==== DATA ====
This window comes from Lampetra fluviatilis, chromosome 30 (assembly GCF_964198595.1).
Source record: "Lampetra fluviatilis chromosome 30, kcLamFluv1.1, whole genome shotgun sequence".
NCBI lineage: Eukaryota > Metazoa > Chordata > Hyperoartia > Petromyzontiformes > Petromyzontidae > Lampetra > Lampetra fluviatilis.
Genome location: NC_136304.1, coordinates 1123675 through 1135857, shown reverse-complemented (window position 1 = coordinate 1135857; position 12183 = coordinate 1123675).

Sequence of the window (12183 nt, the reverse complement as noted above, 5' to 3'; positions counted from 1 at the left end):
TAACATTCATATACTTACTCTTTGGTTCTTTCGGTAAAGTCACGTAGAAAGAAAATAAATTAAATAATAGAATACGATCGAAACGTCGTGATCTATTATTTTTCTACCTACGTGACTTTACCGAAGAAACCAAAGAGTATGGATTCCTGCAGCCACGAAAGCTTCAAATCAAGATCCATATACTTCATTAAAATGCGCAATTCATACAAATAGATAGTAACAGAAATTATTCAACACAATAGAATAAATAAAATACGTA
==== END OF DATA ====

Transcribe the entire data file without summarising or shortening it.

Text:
This window comes from Lampetra fluviatilis, chromosome 30 (assembly GCF_964198595.1).
Source record: "Lampetra fluviatilis chromosome 30, kcLamFluv1.1, whole genome shotgun sequence".
NCBI lineage: Eukaryota > Metazoa > Chordata > Hyperoartia > Petromyzontiformes > Petromyzontidae > Lampetra > Lampetra fluviatilis.
Genome location: NC_136304.1, coordinates 1123675 through 1135857, shown reverse-complemented (window position 1 = coordinate 1135857; position 12183 = coordinate 1123675).

Sequence of the window (12183 nt, the reverse complement as noted above, 5' to 3'; positions counted from 1 at the left end):
TAACATTCATATACTTACTCTTTGGTTCTTTCGGTAAAGTCACGTAGAAAGAAAATAAATTAAATAATAGAATACGATCGAAACGTCGTGATCTATTATTTTTCTACCTACGTGACTTTACCGAAGAAACCAAAGAGTATGGATTCCTGCAGCCACGAAAGCTTCAAATCAAGATCCATATACTTCATTAAAATGCGCAATTCATACAAATAGATAGTAACAGAAATTATTCAACACAATAGAATAAATAAAATACGTA